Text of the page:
A U.S. District judge has upheld a Phoenix law prohibiting pet stores from selling pets that don’t come from shelters or rescues. According to an August 13, 2015 article in The Huffington Post, one pet store, called Puppies ‘N Love, sued the city of Phoenix over the ordinance, claiming that it violated the interstate commerce clause of the U.S. Constitution. Phoenix is one of 58 places in the U.S. that have this kind of an ordinance.
The Huffington Post story says that Puppies ‘N Love was the only store in Phoenix still buying from commercial breeders. While there are many reputable commercial breeders, there are also many who are not reputable, and run puppy and kitten mills. These places “mass produce” cats and dogs, which are kept in crowded, inhumane conditions. According to Paws.org, roughly 90 percent of the puppies in pet stores come from these mills. It’s safe to assume the numbers are similar for kittens.
Dogs, puppies, cats and kittens in these mills also often receive little to no veterinary care, and adult cats and dogs are bred, and bred, and bred, until they can’t breed anymore. They’re then either destroyed, or discarded.
Besides all of this, puppy and kitten mills contribute to overcrowding in shelters because they don’t help to take any animals off the shelters’ hands. Indeed, they can actually put even more unwanted pets out there. We’re starting to overcome the stigma of shelter pets, but it’s enormously important for everyone who sells pets, or adopts pets out, to help get them out of the shelters and into good homes.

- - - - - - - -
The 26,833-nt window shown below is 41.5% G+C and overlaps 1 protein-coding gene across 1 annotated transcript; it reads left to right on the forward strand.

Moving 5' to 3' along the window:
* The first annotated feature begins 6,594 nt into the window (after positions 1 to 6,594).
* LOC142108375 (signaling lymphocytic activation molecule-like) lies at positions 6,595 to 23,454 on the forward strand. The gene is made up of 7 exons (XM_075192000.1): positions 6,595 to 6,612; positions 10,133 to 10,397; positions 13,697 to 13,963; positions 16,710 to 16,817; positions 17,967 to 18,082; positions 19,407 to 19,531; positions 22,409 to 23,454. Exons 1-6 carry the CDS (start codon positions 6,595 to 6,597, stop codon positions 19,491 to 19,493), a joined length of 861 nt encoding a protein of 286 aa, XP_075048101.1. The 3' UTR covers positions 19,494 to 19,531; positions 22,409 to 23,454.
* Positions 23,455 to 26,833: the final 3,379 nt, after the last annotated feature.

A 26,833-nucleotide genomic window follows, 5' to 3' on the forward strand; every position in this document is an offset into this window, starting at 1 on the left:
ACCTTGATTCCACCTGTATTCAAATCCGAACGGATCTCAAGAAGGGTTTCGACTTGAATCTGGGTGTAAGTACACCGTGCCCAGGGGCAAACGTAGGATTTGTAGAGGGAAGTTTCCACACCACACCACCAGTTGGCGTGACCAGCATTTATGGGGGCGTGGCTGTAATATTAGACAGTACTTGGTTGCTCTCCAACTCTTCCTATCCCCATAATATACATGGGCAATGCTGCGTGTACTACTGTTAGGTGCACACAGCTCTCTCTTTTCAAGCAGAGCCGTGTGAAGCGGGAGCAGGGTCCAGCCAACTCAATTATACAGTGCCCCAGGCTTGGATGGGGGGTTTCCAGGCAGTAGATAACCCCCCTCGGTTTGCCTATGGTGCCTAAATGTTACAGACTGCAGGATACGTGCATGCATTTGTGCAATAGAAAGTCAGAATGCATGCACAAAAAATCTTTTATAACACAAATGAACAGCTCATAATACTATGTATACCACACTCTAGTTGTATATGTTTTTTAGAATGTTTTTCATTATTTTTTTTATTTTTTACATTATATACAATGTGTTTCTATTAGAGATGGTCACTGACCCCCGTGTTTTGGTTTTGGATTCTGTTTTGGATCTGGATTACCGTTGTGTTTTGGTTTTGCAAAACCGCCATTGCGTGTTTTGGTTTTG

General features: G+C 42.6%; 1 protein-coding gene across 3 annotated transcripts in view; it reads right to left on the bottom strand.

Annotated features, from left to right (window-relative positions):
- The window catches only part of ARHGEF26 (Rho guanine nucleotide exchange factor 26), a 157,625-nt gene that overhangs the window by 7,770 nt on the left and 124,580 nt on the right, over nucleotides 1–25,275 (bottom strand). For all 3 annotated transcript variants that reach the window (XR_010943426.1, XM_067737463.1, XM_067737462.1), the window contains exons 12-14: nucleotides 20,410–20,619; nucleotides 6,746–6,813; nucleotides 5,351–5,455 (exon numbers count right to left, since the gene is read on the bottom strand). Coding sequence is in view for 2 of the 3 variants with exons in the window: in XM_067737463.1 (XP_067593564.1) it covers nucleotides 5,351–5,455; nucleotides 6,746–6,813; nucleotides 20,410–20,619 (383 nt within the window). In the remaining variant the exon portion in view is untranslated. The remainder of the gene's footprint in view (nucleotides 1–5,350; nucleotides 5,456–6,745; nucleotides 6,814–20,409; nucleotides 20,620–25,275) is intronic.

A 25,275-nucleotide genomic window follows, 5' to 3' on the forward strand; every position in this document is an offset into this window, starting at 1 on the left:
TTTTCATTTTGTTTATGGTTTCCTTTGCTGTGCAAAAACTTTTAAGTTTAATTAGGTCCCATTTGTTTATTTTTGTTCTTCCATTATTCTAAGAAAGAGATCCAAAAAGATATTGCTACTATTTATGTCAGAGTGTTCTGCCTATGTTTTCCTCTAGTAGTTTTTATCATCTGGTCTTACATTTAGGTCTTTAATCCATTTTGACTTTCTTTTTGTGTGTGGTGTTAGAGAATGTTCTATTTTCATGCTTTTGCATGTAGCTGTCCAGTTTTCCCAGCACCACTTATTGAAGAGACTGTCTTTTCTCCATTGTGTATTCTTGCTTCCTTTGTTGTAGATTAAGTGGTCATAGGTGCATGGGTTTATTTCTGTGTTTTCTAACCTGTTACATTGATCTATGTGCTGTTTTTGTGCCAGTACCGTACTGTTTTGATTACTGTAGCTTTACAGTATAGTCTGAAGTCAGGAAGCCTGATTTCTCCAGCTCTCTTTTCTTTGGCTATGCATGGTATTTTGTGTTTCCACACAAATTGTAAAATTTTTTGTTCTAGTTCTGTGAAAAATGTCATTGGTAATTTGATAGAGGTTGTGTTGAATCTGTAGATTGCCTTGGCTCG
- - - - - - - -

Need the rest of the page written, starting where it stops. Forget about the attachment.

This is not to say that nobody should, under any circumstances, ever buy from a breeder. While animal activists tend to prefer that everyone adopt shelter pets, there’s still a market for purebreds, and even for designer breeds. If you still want to buy from a breeder, Paws.org says the following:
Be a responsible, informed consumer-if you do buy from a breeder, go to a reputable one who:
- Will show you where the dogs spend their time and introduces you to the puppy’s parents.
- Explains the puppy’s medical history, including vaccines, and gives you their veterinarian’s contact info.
- Doesn’t have puppies available year-round, yet may keep a waiting list for interested people.
- Asks about your family’s lifestyle, why you want a dog, and your care and training plans for the puppy.
- Doesn’t use pressure sales tactics.
It’s unclear whether Puppies ‘N Love will appeal this ruling. According to court documents, the owner claims he never bought from puppy mills, but they also say that one of the breeders from whom he did buy was, most likely, a puppy mill. Puppies ‘N Love says they don’t buy from that breeder anymore.